If you come to a rare situation where the normal admin is insufficient (sometimes happens due to special UAC controls on the program files and windows folders), enable the full administrator, perform the actions required then disable the account again.

If you share the machine with others in a family - give the other users a standard account only, this will protect the system files from accidental damage

Hope this helps
Nigel;

I found your post very helpful, a lot of good info.

However, I came across a situation where the OP (original poster) had only one user account and when that account became corrupted his only solution was to reinstall. If he had created an Admin account just for administration, I suspect he could have repaired the damage to his corrupted account without reinstalling and saved himself much grief.

With millions of compromised computers world wide doing the bidding of criminal hackers, I am dismayed when some are so quick to disable the UAC. I would like to see the Internet remain "free", but it won't be free if it is controlled by the criminal element. The improved security in Windows 7 seems such a small price (in convenience) to pay for the free access to our global community. I hope people will take your advice to heart and take responsibility for securing their computers.

Happy surfing!

Robert
My System SpecsSystem Spec
23 Sep 2009   #8

Windows 7 Ultimate x64 x2 + x86 + Windows 8.1 x64 x2
 
 

Hi Robert,

The excelent advice on the additional Admin account is something I always tend to forget to include in my advice .

In my defence this is because you do not need to be inside windows to enable the full administrator account, which is of course always available.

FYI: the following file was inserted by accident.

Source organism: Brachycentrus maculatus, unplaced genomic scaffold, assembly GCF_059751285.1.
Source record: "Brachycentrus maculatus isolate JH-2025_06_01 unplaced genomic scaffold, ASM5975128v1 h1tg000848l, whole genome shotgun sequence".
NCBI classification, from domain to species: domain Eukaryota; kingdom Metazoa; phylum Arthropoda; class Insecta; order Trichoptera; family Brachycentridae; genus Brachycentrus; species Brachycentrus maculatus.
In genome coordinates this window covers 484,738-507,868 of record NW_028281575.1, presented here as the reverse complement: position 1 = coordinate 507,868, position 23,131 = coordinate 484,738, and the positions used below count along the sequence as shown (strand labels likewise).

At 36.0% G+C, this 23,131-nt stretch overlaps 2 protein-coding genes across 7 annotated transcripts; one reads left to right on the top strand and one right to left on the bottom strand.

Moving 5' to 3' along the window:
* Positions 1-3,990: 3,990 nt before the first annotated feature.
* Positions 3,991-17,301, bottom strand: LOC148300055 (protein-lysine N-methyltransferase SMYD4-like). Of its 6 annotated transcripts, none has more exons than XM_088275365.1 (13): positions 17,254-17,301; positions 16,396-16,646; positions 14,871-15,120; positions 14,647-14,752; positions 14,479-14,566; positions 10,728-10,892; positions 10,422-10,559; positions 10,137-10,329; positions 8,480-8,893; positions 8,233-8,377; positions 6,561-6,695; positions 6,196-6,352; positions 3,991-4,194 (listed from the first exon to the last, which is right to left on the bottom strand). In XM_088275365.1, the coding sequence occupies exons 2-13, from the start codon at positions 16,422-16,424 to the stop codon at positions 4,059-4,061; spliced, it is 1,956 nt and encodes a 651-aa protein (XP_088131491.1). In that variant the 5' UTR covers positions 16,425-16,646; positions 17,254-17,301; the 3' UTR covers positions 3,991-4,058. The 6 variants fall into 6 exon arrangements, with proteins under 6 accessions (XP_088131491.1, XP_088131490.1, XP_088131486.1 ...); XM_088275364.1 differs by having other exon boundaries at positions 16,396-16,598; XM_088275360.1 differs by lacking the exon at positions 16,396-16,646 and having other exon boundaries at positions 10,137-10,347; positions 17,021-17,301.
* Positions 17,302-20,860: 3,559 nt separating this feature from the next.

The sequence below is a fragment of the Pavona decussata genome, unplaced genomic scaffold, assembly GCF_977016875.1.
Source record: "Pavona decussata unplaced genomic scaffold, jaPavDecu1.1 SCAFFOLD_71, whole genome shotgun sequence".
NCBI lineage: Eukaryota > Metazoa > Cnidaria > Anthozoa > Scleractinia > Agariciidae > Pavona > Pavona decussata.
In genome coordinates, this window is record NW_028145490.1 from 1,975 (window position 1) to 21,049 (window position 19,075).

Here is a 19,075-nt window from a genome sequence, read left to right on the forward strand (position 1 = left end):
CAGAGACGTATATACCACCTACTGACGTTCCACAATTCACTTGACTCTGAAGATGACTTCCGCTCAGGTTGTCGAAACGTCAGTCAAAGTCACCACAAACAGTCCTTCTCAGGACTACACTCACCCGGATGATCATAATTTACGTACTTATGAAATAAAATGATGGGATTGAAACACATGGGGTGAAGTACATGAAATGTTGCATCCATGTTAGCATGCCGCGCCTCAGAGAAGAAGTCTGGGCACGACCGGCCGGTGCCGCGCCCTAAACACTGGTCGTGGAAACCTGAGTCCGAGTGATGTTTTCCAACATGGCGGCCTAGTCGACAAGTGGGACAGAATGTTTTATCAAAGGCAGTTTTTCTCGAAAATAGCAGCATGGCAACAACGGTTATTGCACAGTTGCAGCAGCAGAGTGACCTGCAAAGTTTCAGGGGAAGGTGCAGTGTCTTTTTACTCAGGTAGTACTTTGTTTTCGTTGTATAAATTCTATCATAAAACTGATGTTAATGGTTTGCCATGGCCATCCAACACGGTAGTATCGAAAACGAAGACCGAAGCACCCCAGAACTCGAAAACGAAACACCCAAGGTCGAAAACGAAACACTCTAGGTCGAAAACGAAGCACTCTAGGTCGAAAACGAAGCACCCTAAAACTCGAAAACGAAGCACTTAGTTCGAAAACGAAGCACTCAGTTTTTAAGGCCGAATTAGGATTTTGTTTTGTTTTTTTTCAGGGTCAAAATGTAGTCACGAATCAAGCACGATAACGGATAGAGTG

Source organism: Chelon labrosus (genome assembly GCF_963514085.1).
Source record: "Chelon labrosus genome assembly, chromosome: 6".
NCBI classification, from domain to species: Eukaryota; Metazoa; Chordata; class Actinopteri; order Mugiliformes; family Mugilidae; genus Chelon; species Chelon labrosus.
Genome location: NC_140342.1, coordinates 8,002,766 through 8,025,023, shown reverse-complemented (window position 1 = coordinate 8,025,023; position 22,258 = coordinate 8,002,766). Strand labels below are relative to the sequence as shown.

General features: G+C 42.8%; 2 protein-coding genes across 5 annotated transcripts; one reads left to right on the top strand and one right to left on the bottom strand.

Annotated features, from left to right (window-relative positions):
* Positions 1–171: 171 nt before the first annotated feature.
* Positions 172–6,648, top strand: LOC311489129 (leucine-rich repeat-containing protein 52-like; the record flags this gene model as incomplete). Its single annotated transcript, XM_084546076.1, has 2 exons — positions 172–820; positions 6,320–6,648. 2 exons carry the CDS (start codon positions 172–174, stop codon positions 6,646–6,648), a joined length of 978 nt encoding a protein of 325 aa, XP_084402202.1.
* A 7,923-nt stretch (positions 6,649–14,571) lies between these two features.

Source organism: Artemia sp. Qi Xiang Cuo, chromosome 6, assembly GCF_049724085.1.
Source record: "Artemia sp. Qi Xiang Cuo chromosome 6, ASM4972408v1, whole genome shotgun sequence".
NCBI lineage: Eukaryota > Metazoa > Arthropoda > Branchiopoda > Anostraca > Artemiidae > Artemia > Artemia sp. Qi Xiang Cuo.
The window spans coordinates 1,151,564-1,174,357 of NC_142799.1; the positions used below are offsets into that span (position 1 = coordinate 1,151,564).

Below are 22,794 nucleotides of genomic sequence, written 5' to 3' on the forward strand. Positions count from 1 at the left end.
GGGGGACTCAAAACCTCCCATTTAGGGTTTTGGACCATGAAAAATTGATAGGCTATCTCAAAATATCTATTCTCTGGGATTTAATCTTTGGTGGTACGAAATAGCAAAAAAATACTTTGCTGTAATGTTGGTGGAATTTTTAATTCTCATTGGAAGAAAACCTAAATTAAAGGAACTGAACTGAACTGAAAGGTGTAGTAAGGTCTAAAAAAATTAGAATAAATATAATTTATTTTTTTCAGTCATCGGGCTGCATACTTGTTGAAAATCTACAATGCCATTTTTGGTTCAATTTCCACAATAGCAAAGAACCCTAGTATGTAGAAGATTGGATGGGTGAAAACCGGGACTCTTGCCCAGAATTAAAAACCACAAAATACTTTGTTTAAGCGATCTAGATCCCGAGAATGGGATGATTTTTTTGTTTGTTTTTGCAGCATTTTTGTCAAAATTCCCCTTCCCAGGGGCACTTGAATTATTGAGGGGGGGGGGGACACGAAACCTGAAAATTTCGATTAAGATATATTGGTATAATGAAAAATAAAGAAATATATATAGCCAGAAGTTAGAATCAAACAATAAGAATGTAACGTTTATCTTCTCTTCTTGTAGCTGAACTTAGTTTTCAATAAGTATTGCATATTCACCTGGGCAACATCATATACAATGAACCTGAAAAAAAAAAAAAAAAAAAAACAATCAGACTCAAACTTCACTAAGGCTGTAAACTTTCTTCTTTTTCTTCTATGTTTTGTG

I will not elaborate on the method as this is a public access forum and the security implications of this can be quite severe
My System SpecsSystem Spec
23 Sep 2009   #9

Win7x64
 
 

Quote   Quote: Originally Posted by Barman58 View Post
I will not elaborate on the method as this is a public access forum and the security implications of this can be quite severe
As a very minor point, I don't think there are any security implications. "Obfuscating" the built-in admin account (RID=500) is done to discourage its use for daily tasks by users who may not care (much) for security best practices, and the benefits of relying on low-privilege accounts, and for yadda yadda... Since they can't "see" that account unless they go looking, they're unlikely to stumble upon it and stick with it.

The mechanism which allows access to the account may be "trivial", but that's OK since it's still necessary to provide valid credentials. If a sysadmin actually goes looking, telling them how to get presented with an auth prompt doesn't violate any principles. The procedure appears approximately 538 times on various *.microsoft.com websites

I'll of course refrain from saying more following your lead.

Thank you for the great posts and great info!

=====================================

EDIT: In conversing with Barman58 in PM, I came to realise that I had misunderstood his earlier post, for reasons which are entirely my fault. Please disregard the stuff I wrote in this post (shouldn't be difficult ).
My System SpecsSystem Spec
24 Sep 2009   #10

Windows 7 Prof. x64
 
 

Quote   Quote: Originally Posted by H2SO4 View Post

Thank you for the great posts and great info!
It isnt necessary to add something
My System SpecsSystem Spec
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 User Accounts - Rights